Imagine a triple shot of espresso, resting on top of a thick layer of sweetened condensed milk. Give this stir, and the jet-black brew slowly gives way to a rich, chocolaty brown, bittersweet brew. Slowly sip the intense brew and begin to feel your palate and body come alive . . . this is Vietnamese coffee. Trung Nguyến is the most notable brand available in Vietnam (now sold in the U.S.), but many Vietnamese Americans prefer Café du Monde coffee from New Orleans, which has chicory root added to it. Either way, a dark roast and fine grind is essential to achieve the intensity for which Vietnamese coffee is famous.
There’s a special device used for certain types of coffee. It’s a single-serving metal brewer that perches right on the rim of the coffee cup. A screened brewing chamber holds the dark grounds. A twist of a screw in the center of the chamber releases the brewed coffee, allowing it to filter slowly through a screen at the bottom into the cup. If you ask for coffee with milk, café sừa, a thick layer of condensed milk will be spooned into the bottom of the cup before the brewing device is affixed. The slow rain of rich, intense coffee drips directly onto the condensed milk. They meld into a rich mixture. Once the coffee has all dripped through, a few strokes of your spoon stirs the sweet milk in, and a rich brown cup is ready for a slow sipping. Pour this concoction over ice for an iced coffee. Mmmmm, I’ll be right back. I need to go make myself a cup right now.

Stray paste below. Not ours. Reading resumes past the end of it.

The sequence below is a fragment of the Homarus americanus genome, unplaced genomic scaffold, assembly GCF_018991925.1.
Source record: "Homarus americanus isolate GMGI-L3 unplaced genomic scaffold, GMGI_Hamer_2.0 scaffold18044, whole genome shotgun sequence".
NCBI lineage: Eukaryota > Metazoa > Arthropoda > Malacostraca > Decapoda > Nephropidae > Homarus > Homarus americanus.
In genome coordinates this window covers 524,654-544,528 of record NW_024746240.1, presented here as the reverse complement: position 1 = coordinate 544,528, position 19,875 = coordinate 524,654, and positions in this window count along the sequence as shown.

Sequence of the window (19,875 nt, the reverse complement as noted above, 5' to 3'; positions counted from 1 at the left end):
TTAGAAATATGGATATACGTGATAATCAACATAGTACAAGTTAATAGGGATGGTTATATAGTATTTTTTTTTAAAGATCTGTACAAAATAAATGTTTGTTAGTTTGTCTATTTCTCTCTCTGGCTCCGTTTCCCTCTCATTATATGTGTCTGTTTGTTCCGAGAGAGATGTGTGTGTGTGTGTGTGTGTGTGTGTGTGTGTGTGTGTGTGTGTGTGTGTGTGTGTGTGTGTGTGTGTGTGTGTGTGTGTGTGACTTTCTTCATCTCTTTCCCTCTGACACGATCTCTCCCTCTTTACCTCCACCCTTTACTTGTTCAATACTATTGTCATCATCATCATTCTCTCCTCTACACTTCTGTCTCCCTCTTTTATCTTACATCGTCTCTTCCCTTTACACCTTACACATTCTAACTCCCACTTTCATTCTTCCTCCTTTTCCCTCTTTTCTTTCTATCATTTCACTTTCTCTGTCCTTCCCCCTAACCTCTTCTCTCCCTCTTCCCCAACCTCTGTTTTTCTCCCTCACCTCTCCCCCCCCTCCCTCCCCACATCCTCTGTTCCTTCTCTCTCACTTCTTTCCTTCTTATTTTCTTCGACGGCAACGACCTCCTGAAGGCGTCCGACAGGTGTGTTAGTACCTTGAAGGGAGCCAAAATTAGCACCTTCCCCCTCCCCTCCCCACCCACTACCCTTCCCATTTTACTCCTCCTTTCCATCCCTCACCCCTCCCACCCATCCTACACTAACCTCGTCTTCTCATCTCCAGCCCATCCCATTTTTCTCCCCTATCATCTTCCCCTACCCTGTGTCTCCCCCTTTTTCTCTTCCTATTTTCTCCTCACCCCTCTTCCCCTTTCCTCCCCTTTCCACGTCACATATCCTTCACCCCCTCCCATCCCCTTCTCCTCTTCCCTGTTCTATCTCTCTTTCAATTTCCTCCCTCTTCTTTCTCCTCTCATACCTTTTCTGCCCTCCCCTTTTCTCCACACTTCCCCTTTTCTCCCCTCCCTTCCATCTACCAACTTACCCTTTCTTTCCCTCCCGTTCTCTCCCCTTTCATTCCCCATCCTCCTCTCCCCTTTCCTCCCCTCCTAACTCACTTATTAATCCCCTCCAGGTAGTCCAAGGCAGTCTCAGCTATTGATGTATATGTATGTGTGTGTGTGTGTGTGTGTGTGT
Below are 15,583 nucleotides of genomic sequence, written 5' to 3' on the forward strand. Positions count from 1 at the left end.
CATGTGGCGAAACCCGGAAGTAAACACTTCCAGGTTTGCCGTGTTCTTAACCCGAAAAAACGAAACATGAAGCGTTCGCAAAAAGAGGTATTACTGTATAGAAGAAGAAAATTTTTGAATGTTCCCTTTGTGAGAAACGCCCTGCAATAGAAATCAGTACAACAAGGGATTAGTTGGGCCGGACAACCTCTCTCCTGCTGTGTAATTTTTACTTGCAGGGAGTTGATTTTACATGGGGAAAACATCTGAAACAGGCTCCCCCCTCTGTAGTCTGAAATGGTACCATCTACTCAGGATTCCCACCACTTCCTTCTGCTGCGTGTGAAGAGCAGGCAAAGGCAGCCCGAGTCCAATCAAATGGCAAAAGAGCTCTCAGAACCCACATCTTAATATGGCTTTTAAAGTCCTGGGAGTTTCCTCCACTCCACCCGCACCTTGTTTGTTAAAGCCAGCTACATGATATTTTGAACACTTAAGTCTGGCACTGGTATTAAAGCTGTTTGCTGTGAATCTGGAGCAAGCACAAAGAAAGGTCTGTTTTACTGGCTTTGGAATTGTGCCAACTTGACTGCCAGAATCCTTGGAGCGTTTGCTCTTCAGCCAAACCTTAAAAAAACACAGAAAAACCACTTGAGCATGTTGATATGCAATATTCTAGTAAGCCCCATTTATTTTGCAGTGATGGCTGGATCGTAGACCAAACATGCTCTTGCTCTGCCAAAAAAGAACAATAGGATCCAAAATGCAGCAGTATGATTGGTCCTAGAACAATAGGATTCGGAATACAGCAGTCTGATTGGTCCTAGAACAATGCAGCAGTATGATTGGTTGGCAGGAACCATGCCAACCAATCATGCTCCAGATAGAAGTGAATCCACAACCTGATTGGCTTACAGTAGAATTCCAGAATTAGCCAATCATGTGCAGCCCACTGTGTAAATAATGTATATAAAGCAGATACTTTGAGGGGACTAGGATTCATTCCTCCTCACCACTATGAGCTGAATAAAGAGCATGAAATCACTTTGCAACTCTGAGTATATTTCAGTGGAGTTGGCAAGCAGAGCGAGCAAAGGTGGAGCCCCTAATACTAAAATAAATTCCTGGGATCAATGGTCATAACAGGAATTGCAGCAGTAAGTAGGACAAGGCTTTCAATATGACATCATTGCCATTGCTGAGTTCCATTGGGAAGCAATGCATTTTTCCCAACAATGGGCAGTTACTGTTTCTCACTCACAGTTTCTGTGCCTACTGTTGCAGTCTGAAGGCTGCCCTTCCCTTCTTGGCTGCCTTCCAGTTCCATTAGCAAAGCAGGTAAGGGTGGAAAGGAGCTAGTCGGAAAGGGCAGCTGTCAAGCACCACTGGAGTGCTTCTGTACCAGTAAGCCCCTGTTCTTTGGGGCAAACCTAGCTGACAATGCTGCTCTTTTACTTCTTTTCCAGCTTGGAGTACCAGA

© 2008 Robert Danhi. All rights reserved.